First, a little optics jargon for those not familiar. We refer to zoom lenses, but then we end up assigning three or four definitions to the word "lens". A lens is an single optical piece; usually glass, sometimes plastic, with curves on one or both of its surfaces which combine with the optical characteristics of that piece to change the path of light through the lens. A conventional, single power (that is, not adjustable magnification) rifle scope has a front objective lens, usually a sandwich of more than one lens called an achromatic lens, and a combination of lenses at the back which magnify the image produced by the objective, and some piece of optics to make the image upright (simple telescopes invert the image). A zoom rifle scope, like this Nikon 3-12x42, is a telescope with with a great deal of features built in; lots of glass and lots of moving, very precise parts.
Conventional zoom telescopes like that Nikon work by mechanically moving pieces of the system. As anyone who has used a rifle scope will know, you usually do this by rotating or moving part of the scope (usually the eyepiece end on the ones I've seen). Photographic zooms change their overall physical length. Since rifle scopes tend to be filled with Nitrogen to keep moisture out and prevent fogging, the seals make changing overall length is much more difficult.
Sandia's new rifle scope is called the RAZAR: Rapid Adaptive Zoom for Assault Rifles. The RAZAR uses a totally new system; it changes the shape of the lens instead of moving it, adjusting its focal length and magnification that way. The lenses that are changed are filled with a fluid and the polymer package is compressed or released with an electronic adjustment, changing the focal length to zoom in or out at the push of a button. Instead of needing to remove the scope from their eye and turn the adjustment, the operator pushes one of two buttons. The RAZAR is based on:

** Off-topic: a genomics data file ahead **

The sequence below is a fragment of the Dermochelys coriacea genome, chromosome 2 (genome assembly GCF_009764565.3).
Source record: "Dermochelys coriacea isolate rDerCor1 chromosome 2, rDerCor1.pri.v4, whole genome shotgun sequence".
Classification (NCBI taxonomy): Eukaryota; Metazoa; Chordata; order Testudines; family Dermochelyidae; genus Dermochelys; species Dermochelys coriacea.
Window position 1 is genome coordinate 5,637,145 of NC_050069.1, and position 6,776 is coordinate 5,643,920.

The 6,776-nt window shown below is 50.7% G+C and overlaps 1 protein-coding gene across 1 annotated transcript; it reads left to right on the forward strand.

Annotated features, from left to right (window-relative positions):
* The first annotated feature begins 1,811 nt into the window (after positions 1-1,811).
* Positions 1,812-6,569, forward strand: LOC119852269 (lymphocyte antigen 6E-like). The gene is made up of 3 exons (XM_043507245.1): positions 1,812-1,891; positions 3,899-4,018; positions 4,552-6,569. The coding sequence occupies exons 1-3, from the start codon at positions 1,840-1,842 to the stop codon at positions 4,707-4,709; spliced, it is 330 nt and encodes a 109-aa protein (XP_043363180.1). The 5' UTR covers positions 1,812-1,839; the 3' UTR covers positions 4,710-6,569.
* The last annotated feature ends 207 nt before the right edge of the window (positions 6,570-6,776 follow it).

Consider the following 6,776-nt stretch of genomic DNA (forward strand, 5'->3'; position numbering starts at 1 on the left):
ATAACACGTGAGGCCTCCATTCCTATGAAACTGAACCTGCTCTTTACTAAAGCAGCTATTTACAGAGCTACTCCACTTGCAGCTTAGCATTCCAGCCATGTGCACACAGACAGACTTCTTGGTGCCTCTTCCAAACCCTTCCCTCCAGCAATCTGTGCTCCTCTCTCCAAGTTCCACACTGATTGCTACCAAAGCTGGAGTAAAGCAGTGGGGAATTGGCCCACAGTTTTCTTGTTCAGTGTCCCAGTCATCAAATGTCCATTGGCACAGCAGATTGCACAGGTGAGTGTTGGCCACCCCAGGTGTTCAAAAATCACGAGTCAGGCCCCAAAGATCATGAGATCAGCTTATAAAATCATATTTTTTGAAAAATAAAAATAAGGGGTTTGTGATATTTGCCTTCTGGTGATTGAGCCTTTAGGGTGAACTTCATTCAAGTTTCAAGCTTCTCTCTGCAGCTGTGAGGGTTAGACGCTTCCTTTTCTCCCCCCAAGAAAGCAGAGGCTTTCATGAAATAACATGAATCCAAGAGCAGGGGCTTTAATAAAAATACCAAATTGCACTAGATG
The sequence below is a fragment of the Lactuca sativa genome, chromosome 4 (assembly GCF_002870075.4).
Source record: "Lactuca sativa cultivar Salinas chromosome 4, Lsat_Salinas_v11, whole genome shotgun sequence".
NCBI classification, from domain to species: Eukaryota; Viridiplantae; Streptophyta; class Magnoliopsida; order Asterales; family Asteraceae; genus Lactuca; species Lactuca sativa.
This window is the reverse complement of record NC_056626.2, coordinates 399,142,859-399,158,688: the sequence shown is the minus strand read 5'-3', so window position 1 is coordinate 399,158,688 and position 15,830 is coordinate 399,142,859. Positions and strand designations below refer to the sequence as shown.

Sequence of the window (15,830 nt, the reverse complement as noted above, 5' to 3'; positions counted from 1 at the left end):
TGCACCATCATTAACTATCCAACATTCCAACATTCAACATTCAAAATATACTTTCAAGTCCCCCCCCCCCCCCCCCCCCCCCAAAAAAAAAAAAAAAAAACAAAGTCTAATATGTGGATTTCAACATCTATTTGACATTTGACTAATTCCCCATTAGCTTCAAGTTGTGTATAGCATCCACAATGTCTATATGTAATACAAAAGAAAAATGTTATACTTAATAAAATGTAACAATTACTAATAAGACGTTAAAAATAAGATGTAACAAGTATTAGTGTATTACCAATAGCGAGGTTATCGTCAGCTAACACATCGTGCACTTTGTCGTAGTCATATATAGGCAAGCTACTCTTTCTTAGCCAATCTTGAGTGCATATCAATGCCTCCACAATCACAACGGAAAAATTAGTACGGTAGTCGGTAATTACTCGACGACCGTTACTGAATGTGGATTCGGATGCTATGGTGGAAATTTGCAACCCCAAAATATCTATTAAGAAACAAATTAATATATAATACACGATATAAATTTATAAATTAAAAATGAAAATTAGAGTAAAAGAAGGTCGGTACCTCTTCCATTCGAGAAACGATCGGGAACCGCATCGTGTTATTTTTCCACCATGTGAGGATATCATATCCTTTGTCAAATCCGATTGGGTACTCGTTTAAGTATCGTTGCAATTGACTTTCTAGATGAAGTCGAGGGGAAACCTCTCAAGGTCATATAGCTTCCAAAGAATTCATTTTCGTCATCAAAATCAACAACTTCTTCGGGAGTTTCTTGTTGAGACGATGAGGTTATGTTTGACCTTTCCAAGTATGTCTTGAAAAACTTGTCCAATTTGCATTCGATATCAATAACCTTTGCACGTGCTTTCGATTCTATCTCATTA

Check out the video and notice the targets they test resolution on at around 2:50.
- A polymer lens core has two flexible, hermetically sealed membranes, which encapsulate a polymer fluid. The three-quarter-inch lenses are aligned with glass lenses to complete the optical design.
- A piezoelectric actuator electro-mechanically changes the flex of the lenses, achieving the correct position within 250 milliseconds to an accuracy of 100 nanometers, about 1/100th the thickness of a human hair. These actuators operate the way the muscles of the human eye change the curvature of the eye’s lens to focus far away or up close.
- Variable-focal length system design tools had to be developed from scratch, including analytical expressions and computer models that trace rays of light through optical systems.
Dr. Brett Bagwell was the leader behind this effort, but it relied on others going back over the years. The project started in '05/'06, and involved both Sandia and private contractors. Dr. Bagwell got to show the scope to USOC in 2012.
“The guys picked it up and when they pushed the button and it zoomed, and then instantly it zoomed back out, they were like kids at Christmas. There was this look of astonishment and pleasure,” he said. “That’s very gratifying. Here’s this grizzled veteran looking at me like I’ve just created magic.”The expected battery life is 10,000 focus actuations on a pair of AA batteries. This technology looks like it could be a game changer in the rifle scope world. There isn't a hint in that piece of what this costs, but keep an eye out for it in the coming years.
*When I said, "This invention is a completely new way of creating zoom optics...", that isn't exactly true. Adaptive deformable optics like this have been around for a while, but they haven't been this good and they tended to be more useful for infrared optics, due to the longer wavelength. This is a big improvement.